Ocean currents and overflows

Stefanie Semper, University of Bergen, Norway
Mirjam Glessmer, Lund University, Sweden
Author Profile
Initial Publication Date: May 23, 2024


We are researchers and teachers in physical oceanography. Here we provide a lesson plan including materials, to explore ocean currents and specifically "underwater waterfalls", i.e., overflows in the North Atlantic. We share editable slides that include a quiz, instructions for a hands-on experiment, and two videos (a video presentation by one of the researchers introducing themselves and their research, and a video of the experiment). We recommend conducting the experiment during the activity, but the video works as a backup. The slides are annotated with teacher notes to help with narration, background information, and conduction of the experiment.

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This lesson is suited for middle to high school students in a natural science, physics, or geography class.

Skills and concepts that students must have mastered

It is beneficial if students already have an understanding of the concept of density, but this can also be one learning outcome of this classroom activity.

How the activity is situated in the course

This session is designed to stand on its own as is, but could also be included in instruction about ocean- and climate-related topics.


Content/concepts goals for this activity

Students learn about the formation and origin of ocean currents, density, 3D ocean circulation, water mass transformation, overflows, and subsea topography (bathymetry). We also explain how researchers come to an understanding of the ocean (in this case through measurements and the discovery of an ocean current).

Higher order thinking skills goals for this activity

Students interpret horizontal maps and vertical sections of the ocean to understand the 3D ocean circulation. By conducting the experiment, they make and interpret observations, and transfer mechanistic understanding from the experiment to the real world. The students may formulate, test, and discuss hypotheses by modifying the experiment.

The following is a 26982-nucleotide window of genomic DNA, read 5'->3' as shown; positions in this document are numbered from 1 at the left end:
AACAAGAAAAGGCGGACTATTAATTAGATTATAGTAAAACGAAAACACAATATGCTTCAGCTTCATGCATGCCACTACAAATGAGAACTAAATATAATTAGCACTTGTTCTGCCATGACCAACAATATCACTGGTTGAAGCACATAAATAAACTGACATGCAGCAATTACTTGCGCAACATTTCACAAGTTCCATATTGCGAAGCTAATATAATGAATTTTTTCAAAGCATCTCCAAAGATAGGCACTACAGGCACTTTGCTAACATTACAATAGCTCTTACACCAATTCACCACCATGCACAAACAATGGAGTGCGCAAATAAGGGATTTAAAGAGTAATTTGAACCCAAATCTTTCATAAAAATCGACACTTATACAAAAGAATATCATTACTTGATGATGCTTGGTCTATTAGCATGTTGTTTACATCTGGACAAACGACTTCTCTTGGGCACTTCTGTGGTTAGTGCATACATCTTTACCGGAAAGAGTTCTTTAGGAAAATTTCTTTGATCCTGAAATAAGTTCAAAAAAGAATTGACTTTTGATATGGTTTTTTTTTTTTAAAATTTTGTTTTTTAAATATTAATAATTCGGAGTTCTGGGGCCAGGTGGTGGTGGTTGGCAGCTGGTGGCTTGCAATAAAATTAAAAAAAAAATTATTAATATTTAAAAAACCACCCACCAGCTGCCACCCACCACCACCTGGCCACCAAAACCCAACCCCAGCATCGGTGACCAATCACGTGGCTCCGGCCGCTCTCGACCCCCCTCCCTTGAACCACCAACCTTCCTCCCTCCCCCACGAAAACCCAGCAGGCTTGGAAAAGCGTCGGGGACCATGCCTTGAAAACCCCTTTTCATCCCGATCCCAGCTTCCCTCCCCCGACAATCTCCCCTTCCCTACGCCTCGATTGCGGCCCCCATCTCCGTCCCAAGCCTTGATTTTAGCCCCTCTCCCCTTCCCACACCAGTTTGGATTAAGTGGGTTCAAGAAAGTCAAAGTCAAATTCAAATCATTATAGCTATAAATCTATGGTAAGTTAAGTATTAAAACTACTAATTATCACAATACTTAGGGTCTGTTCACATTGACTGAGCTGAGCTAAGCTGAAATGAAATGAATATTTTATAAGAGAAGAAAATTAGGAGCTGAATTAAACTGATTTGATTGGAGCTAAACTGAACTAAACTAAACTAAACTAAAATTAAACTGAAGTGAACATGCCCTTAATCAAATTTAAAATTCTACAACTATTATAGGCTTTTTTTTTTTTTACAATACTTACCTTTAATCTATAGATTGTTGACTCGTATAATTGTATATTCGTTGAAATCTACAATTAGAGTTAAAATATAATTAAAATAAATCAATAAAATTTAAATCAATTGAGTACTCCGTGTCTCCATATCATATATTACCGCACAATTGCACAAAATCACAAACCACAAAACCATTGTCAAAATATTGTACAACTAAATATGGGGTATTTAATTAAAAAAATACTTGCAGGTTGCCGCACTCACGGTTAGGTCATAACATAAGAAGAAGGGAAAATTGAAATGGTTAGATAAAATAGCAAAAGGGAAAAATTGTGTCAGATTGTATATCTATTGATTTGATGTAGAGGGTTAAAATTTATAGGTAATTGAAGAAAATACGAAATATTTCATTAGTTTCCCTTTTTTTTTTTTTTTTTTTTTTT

Other skills goals for this activity

Students gain experience in following protocols to conduct laboratory experiments and in working in groups.

Description and Teaching Materials

- Slides for presentation including teacher's notes, additional explanations, and experiment instructions
- Slides for presentation (student-friendly, without quiz answers and teacher's notes)
- "ABCD quiz sheet" - print 1 per student (instead, voting could be done using electronic tools such as menti, in which case you have to implement that yourself)
- Video introducing myself and my research, to be played during the presentation (ResearcherIntroduction.mp4)
- Backup video of experiment (OverflowExperiment.mov)
Teacher version of presentation (PowerPoint 2007 (.pptx) 12.1MB May22 24) 
Student version of presentation (PowerPoint 2007 (.pptx) 9.9MB May22 24) 
Student Handout to vote for quiz questions (Acrobat (PDF) 13kB May22 24) 
Video (MP4 Video 79.3MB May22 24) 
Backup video of experiment (Quicktime Video 609MB May22 24)

Teaching Notes and Tips

Detailed teacher's notes are provided in the "speaker notes" field of the slides in the teacher's version of the presentation.


The activity includes several quiz questions, where students "vote" for the correct response using "ABCD cards" (see supplementary materials), thus giving the teacher an indication of their understanding and thus a basis to decide on next steps in their teaching (e.g., repeat or further explain a concept, or move on).
The activity ends in a discussion about how modifications to the experiment would influence its outcome. Here, the teacher can observe how students argue, whether they refer to the correct concepts and use them directly, and whether they come to the correct conclusions.

References and Resources

- Popular science article on the discovery of the "underwater waterfall", including the experiment presented in this activity:

Semper, S., Glessmer, M.S., Våge, K., and Pickart R.S. (2022): How Warm Gulf Stream Water Sustains a Cold Underwater Waterfall. Frontiers for Young Minds. 10:765740. doi: 10.3389/frym.2022.765740. (https://kids.frontiersin.org/articles/10.3389/frym.2022.765740)

- Background reading about the scientific discovery (scientific article):

Semper, S., Pickart, R. S., Våge, K., Larsen, K. M. H., Hátún, H., and Hansen, B. (2020): The Iceland-Faroe Slope Jet: a conduit for dense water toward the Faroe Bank Channel overflow. Nature Communications. 11:5390. doi: 10.1038/s41467-020-19049-5. (https://www.nature.com/articles/s41467-020-19049-5)